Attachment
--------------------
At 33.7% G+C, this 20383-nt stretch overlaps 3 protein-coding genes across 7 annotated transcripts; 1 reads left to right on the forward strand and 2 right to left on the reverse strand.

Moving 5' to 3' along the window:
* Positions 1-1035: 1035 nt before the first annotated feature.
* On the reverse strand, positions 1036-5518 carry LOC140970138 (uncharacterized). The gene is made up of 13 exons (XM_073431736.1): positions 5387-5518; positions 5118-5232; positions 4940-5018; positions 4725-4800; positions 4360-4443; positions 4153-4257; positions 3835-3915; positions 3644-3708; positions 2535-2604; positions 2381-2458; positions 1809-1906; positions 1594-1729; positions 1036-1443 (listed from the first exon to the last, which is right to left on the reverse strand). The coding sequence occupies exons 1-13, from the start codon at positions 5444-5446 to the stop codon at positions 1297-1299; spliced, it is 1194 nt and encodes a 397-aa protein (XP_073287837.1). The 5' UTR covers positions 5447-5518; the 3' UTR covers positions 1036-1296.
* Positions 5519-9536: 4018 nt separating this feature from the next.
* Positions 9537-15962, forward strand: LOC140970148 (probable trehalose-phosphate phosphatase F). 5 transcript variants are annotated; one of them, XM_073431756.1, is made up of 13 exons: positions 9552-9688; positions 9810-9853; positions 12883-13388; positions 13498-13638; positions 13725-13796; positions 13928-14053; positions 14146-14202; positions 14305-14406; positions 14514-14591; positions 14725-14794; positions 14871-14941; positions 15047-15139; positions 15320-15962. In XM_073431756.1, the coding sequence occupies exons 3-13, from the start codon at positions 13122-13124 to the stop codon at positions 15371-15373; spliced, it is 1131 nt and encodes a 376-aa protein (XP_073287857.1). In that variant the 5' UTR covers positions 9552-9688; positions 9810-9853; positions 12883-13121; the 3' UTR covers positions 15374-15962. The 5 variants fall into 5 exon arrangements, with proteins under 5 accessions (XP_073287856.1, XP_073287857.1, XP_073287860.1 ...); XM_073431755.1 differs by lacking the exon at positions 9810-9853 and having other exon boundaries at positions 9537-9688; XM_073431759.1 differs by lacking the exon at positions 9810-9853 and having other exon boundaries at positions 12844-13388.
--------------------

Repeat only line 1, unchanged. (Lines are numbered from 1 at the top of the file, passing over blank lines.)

At 33.7% G+C, this 20383-nt stretch overlaps 3 protein-coding genes across 7 annotated transcripts; 1 reads left to right on the forward strand and 2 right to left on the reverse strand.